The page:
Some accelerators offer more cash than The Brandery and some offer less, but after having 45 startups go through our accelerator, we believe $50,000 is the right amount. We have always had two juxtaposing beliefs about the capital that we provide companies: first, our companies need enough capital to focus solely on building a great company, and second, The Brandery funding should not provide such a substantial runway that the startup loses its sense of urgency. We believe $50,000 will accelerate our startups to the next step, whether that’s raising a round, bootstrapping with revenue, or moving onto the next thing.

The Brandery has always felt strongly that the “deal” needs to be explicit at the outset. Some accelerators offer more capital but hinge the capital on different performance metrics or, in some cases, the discretion of the accelerator’s investment team. We think this is unfair to the startups because it does not provide them with the ability to plan their burn and so that there is not an investment decision that adversely impacts the relationship between the accelerator and its participating founders. As such, the second tranche of $25,000 will be invested purely on the temporal requirement of each company making it through six weeks of our program.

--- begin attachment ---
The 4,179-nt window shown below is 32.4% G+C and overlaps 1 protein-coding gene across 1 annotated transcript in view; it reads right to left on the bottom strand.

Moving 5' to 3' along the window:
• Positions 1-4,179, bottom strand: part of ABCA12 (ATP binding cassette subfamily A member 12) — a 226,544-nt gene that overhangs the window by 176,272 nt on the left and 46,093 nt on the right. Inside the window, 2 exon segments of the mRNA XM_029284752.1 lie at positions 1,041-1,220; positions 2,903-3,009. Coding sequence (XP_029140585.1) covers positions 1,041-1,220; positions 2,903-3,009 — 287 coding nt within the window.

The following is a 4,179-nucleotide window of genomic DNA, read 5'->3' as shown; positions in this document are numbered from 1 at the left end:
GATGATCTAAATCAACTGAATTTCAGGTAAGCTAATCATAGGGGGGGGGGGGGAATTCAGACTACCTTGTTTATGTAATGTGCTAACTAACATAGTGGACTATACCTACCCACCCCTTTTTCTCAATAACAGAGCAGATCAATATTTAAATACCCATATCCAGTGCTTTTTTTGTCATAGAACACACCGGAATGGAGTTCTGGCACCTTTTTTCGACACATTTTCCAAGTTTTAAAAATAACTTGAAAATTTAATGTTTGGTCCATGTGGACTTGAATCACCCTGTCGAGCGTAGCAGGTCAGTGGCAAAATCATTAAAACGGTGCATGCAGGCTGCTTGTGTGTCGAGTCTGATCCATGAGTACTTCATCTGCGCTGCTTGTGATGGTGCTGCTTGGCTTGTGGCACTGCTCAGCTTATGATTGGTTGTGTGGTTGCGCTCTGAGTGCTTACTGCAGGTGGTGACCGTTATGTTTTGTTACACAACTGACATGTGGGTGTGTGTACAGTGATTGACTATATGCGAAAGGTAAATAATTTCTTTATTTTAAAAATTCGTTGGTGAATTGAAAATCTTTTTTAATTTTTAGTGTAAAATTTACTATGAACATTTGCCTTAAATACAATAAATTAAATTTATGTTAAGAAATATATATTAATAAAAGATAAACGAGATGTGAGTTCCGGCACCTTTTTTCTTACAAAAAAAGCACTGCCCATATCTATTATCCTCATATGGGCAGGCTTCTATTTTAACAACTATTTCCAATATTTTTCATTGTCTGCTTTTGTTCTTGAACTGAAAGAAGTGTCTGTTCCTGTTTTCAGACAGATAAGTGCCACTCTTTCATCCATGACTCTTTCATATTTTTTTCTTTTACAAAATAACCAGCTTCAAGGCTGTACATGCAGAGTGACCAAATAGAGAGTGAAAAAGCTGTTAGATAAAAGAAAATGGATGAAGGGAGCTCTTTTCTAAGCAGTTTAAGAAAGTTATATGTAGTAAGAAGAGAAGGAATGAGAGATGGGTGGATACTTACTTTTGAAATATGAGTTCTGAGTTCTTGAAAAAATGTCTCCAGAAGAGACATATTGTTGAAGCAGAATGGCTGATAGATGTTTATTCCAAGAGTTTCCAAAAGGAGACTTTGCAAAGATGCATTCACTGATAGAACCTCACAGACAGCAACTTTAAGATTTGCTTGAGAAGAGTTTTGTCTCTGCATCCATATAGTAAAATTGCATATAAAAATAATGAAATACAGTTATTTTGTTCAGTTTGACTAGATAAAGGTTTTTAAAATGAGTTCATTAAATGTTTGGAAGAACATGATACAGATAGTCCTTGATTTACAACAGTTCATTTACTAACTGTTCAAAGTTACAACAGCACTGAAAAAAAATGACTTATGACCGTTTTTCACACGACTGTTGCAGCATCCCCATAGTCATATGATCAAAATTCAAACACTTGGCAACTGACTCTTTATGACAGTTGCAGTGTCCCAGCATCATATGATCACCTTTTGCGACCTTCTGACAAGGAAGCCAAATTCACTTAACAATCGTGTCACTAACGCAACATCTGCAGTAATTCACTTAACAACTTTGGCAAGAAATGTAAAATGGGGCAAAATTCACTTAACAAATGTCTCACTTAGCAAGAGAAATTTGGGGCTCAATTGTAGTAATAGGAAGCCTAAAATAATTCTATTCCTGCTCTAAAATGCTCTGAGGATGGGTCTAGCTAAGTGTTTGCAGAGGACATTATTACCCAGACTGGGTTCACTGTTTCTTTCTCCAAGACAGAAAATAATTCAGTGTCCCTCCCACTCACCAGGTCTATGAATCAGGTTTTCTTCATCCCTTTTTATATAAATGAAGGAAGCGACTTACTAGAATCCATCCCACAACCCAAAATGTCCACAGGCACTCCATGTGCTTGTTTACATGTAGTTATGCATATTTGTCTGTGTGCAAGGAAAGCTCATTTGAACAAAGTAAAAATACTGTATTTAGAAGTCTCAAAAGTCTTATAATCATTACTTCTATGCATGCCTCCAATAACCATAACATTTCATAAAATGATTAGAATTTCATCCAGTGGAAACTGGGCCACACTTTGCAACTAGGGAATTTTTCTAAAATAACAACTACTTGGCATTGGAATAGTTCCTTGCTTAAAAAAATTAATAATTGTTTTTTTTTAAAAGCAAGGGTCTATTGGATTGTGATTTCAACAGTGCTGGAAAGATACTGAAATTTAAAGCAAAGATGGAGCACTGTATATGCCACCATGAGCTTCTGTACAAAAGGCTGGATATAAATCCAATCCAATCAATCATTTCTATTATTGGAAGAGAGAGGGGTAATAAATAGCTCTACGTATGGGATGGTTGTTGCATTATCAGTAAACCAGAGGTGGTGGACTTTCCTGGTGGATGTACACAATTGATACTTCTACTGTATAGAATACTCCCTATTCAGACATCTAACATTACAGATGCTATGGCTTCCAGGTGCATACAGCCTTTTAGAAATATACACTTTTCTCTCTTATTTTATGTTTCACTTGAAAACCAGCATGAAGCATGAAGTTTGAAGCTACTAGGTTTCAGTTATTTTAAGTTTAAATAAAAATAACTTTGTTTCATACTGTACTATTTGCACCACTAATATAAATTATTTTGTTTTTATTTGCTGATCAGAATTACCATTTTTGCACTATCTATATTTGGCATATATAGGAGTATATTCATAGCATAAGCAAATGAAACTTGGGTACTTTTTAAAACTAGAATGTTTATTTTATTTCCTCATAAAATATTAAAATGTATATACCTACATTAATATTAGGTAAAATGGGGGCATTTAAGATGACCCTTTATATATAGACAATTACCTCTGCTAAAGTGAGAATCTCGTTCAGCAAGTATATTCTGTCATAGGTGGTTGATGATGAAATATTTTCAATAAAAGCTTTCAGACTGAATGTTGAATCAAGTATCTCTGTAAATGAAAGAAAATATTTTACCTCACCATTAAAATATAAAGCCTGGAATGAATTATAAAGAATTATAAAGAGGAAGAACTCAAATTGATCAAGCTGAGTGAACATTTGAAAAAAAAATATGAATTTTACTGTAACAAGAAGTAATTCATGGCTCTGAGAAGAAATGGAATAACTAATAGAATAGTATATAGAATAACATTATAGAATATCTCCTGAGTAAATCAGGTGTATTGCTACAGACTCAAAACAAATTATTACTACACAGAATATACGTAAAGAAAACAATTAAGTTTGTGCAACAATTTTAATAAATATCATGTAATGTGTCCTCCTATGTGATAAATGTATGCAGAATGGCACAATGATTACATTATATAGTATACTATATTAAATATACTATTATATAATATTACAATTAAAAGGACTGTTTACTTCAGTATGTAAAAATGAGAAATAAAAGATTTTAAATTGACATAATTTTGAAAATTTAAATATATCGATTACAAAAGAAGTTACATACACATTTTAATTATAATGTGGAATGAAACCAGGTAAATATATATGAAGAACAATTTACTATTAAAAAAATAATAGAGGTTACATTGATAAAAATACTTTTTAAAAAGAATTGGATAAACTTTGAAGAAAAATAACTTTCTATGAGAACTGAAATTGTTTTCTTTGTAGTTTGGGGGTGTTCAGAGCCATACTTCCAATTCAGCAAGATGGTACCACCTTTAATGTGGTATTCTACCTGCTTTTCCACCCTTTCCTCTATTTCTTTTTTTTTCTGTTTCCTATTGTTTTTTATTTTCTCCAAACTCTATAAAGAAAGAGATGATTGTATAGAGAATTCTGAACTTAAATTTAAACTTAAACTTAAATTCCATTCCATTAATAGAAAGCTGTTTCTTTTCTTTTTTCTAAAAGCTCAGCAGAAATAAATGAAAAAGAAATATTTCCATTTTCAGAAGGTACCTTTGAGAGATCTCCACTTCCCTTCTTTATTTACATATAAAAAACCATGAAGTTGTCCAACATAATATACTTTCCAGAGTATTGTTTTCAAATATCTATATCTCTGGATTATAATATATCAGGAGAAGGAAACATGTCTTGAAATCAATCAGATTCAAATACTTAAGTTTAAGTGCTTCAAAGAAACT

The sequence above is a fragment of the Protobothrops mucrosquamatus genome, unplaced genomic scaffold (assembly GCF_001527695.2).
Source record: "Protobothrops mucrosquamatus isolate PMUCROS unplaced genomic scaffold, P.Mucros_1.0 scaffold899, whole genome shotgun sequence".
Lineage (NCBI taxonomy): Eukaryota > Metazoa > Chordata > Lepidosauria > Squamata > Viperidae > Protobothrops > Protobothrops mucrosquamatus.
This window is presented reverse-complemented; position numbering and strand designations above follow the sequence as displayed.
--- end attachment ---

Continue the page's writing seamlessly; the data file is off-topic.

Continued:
And that’s not all! We’ll have more big news to break in the next week or two. We can’t wait to share.

If you’re interested in learning more about The Brandery Accelerator, go to brandery.org/accelerator, or apply now.

Guest Post: Stop Building Features